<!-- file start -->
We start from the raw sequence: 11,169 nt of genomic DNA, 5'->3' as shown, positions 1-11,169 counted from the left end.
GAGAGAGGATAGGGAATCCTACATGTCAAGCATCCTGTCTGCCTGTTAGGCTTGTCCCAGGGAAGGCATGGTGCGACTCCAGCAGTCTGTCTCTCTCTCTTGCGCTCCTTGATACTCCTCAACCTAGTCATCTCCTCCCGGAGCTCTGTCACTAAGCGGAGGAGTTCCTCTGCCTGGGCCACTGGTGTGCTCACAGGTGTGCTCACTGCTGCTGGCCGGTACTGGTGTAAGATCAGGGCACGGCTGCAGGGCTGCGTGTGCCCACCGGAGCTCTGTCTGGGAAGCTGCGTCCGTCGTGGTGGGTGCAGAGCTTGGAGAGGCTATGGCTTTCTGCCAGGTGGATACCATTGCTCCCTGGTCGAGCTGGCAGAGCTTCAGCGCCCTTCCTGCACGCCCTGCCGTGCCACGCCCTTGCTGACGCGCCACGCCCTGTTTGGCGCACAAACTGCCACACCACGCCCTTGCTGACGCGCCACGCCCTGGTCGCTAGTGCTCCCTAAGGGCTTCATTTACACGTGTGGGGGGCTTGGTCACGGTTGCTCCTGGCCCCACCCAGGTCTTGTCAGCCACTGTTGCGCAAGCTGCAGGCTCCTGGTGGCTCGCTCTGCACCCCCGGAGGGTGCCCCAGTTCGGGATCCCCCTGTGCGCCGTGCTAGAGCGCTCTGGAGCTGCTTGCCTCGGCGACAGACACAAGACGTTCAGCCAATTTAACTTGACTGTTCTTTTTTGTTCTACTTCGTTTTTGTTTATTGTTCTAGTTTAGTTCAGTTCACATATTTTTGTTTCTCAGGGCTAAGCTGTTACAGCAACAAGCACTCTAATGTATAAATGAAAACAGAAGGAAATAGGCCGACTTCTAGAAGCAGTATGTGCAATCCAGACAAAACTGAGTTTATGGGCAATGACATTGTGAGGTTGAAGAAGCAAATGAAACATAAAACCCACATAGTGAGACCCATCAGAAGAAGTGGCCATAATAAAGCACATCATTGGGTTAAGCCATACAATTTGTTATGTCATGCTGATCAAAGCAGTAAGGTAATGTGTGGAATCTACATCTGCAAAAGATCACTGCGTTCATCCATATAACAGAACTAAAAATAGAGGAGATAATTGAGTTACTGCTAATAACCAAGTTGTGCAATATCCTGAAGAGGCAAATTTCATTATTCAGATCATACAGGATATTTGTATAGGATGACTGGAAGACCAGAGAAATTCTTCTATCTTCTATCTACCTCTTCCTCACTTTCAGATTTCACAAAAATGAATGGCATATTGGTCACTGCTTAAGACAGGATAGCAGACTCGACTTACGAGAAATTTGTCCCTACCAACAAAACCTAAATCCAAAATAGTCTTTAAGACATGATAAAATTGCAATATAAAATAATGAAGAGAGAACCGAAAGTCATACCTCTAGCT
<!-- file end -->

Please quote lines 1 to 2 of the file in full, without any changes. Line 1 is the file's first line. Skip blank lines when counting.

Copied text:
We start from the raw sequence: 11,169 nt of genomic DNA, 5'->3' as shown, positions 1-11,169 counted from the left end.
GAGAGAGGATAGGGAATCCTACATGTCAAGCATCCTGTCTGCCTGTTAGGCTTGTCCCAGGGAAGGCATGGTGCGACTCCAGCAGTCTGTCTCTCTCTCTTGCGCTCCTTGATACTCCTCAACCTAGTCATCTCCTCCCGGAGCTCTGTCACTAAGCGGAGGAGTTCCTCTGCCTGGGCCACTGGTGTGCTCACAGGTGTGCTCACTGCTGCTGGCCGGTACTGGTGTAAGATCAGGGCACGGCTGCAGGGCTGCGTGTGCCCACCGGAGCTCTGTCTGGGAAGCTGCGTCCGTCGTGGTGGGTGCAGAGCTTGGAGAGGCTATGGCTTTCTGCCAGGTGGATACCATTGCTCCCTGGTCGAGCTGGCAGAGCTTCAGCGCCCTTCCTGCACGCCCTGCCGTGCCACGCCCTTGCTGACGCGCCACGCCCTGTTTGGCGCACAAACTGCCACACCACGCCCTTGCTGACGCGCCACGCCCTGGTCGCTAGTGCTCCCTAAGGGCTTCATTTACACGTGTGGGGGGCTTGGTCACGGTTGCTCCTGGCCCCACCCAGGTCTTGTCAGCCACTGTTGCGCAAGCTGCAGGCTCCTGGTGGCTCGCTCTGCACCCCCGGAGGGTGCCCCAGTTCGGGATCCCCCTGTGCGCCGTGCTAGAGCGCTCTGGAGCTGCTTGCCTCGGCGACAGACACAAGACGTTCAGCCAATTTAACTTGACTGTTCTTTTTTGTTCTACTTCGTTTTTGTTTATTGTTCTAGTTTAGTTCAGTTCACATATTTTTGTTTCTCAGGGCTAAGCTGTTACAGCAACAAGCACTCTAATGTATAAATGAAAACAGAAGGAAATAGGCCGACTTCTAGAAGCAGTATGTGCAATCCAGACAAAACTGAGTTTATGGGCAATGACATTGTGAGGTTGAAGAAGCAAATGAAACATAAAACCCACATAGTGAGACCCATCAGAAGAAGTGGCCATAATAAAGCACATCATTGGGTTAAGCCATACAATTTGTTATGTCATGCTGATCAAAGCAGTAAGGTAATGTGTGGAATCTACATCTGCAAAAGATCACTGCGTTCATCCATATAACAGAACTAAAAATAGAGGAGATAATTGAGTTACTGCTAATAACCAAGTTGTGCAATATCCTGAAGAGGCAAATTTCATTATTCAGATCATACAGGATATTTGTATAGGATGACTGGAAGACCAGAGAAATTCTTCTATCTTCTATCTACCTCTTCCTCACTTTCAGATTTCACAAAAATGAATGGCATATTGGTCACTGCTTAAGACAGGATAGCAGACTCGACTTACGAGAAATTTGTCCCTACCAACAAAACCTAAATCCAAAATAGTCTTTAAGACATGATAAAATTGCAATATAAAATAATGAAGAGAGAACCGAAAGTCATACCTCTAGCT